Although it’s not on NW 23rd, across from the school, there was a C.R. Anthony store where moms could shop while waiting for their kiddos to get out of class for the day:

New Leaf Florist occupies the building now:

On this same side of the street back at NW 23rd and May, this 1950s photo turns back to look at the buildings on the south side of NW 23rd at the intersection:

The cottage that housed the Conoco gas station in this photo later morphed into a sad looking structure…

… before being restored a few years ago — wish they had kept the building with all of the words on it, but alas, it got a boring brown paint job:

Also, in the vintage photo, you can just make out the City Animal Hospital.  Happily, this building hasn’t changed a bit and is still a Streamline delight:

On the north side of NW 23rd and May, the intersection has changed quite a bit.  Back in the 1940s, a Safeway occupied the northeast corner:

Here’s an interior shot of the supermarket after it was robbed in 1949:

The robbery foreshadowed a bleak future for the building; it and its neighbors were demolished sometime in the 1980s and an ugly Walgreen’s occupies the site today:

Travelling further east, our next stop is the Cleveland School, seen here in 1951:

Here’s the school again in 1994:

And today:

The 2500 block of NW 23rd has changed quite a bit since this photo was taken in 1962:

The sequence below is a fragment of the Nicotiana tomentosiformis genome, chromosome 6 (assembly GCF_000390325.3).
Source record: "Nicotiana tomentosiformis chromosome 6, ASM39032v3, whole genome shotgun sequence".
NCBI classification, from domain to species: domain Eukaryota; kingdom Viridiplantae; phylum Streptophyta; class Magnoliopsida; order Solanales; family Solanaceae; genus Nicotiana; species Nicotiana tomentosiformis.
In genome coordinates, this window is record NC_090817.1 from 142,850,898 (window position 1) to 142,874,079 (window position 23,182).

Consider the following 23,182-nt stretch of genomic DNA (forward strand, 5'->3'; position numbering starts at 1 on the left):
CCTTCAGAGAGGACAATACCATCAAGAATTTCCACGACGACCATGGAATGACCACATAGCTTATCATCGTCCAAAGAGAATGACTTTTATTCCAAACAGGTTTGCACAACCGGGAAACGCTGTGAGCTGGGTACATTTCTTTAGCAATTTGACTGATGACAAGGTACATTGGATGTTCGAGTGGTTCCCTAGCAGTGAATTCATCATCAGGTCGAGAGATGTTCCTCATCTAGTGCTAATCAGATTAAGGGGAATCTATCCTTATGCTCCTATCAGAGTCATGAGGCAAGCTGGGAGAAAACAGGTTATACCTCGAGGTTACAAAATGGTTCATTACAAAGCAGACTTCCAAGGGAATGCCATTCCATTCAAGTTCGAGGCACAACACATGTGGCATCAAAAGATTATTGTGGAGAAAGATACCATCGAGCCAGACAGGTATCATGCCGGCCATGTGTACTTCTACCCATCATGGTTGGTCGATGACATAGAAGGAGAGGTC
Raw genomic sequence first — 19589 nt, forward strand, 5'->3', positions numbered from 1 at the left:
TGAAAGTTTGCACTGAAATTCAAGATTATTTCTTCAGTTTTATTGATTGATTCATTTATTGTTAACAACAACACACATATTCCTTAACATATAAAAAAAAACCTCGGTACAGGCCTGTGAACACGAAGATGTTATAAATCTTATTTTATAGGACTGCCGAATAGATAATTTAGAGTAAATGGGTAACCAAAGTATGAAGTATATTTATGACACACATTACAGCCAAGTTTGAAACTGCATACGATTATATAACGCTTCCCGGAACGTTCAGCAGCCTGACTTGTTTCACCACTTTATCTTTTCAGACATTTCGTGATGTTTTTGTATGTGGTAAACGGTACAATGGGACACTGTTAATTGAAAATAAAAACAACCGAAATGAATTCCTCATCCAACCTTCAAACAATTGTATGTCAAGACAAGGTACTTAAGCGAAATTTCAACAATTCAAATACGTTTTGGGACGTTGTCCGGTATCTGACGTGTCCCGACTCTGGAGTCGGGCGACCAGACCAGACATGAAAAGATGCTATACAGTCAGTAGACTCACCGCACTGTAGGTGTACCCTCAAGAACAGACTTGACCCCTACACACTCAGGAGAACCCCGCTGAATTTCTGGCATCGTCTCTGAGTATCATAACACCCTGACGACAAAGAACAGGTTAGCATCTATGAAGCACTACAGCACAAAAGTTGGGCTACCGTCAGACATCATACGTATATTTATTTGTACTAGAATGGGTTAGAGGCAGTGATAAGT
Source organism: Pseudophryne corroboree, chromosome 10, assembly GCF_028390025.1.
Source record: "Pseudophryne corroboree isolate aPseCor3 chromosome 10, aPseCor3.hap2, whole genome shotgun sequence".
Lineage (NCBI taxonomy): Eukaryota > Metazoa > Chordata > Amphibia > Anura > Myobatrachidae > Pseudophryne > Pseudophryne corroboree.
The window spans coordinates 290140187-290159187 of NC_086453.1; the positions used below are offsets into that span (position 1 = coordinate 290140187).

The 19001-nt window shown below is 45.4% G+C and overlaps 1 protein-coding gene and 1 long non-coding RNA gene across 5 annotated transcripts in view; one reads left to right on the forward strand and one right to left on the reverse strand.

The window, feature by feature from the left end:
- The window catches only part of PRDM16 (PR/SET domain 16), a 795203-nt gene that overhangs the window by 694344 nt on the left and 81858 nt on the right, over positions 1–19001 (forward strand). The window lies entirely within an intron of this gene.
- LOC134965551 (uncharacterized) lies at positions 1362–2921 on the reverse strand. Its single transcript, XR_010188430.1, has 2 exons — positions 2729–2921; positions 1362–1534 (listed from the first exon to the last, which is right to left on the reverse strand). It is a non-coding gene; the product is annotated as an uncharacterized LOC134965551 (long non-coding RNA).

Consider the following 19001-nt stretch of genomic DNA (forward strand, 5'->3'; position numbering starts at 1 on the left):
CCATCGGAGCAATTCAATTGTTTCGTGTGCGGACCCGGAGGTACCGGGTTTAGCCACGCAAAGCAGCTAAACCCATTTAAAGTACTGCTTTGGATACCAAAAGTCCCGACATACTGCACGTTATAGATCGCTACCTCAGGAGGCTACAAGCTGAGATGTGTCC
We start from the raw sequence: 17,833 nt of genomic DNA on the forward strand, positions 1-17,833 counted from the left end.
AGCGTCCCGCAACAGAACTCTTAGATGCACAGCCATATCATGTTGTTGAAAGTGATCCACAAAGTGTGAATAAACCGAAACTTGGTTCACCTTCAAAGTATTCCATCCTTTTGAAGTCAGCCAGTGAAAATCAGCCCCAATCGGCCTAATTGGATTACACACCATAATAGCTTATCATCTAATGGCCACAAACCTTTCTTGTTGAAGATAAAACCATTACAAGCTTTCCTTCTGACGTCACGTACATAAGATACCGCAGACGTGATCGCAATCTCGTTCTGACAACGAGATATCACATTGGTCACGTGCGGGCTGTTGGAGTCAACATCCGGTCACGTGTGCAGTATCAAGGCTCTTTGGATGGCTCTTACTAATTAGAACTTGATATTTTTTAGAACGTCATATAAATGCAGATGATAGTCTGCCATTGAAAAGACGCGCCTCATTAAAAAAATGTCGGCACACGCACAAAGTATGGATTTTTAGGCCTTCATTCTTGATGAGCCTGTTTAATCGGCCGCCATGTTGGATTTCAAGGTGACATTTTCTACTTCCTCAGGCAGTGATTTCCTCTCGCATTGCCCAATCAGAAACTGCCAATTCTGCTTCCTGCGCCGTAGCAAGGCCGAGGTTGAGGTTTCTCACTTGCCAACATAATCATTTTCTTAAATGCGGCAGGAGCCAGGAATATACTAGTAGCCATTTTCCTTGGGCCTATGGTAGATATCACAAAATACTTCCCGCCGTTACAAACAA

On the left side of the street, all of the buildings in the photo would soon be demolished to make way for Shepherd Mall.  The buildings on the right are, for the most part, still there, but the view isn’t nearly as interesting today:

In 1981, the Jesus is Lord Pawn Shop stood at 2430 NW 23rd:

And, although the name is different, the building is still home to a pawn shop:

As for Shepherd Mall, it was constructed on the land run stake belonging to the Shepherd family and opened at NW 23rd and Villa in 1964.  Here’s a rendering of the mall:

And some photos of just how busy of a place it was for its first two decades:

The mall received the first of many pretty bad remodels in 1982:

And now it’s REALLY ugly and most of the original mod is long gone:

Surprisingly, the Shepherd family house survived the construction of the mall and wasn’t demolished until 1970:

I think I’d prefer a dilapidated farmhouse on the site to what is there now — a KFC:

On the next block is this ’50s view at the intersection of NW 23rd and Barnes:

Too bad that those cute homes are gone:

The corner of NW 23rd and Penn was once THE place to go shopping when the gorgeous and very modern Sears store opened in 1954.  Here are some shots of the store under construction in 1953:

And after it opened in 1954:

The building was demolished in 1993 and replaced with a strip center that is now home to a Westlake Hardware and Dollar Tree with an ever-present McDonald’s in the parking lot:

Across Penn from Sears was Bixler’s Drive-In:

The site is a boring ole pawn shop now:

In 1960, a car crashed into this building at 1704 NW 23rd:

Yikes!  Luckily, no one was injured and the structure, which was built in 1939, is now where Pirate’s Alley is located:

How cute is this mod ’50s building that was once home to Milady’s Dermaculture Studio?  It was located at 1419 NW 23rd, as pictured in this 1963 photo:

Milady’s and the neighboring buildings were demolished in the 1970s or 1980s to create a bigger parking lot that is shared by The Fabric Factory and the Smith-Kernke Funeral Home: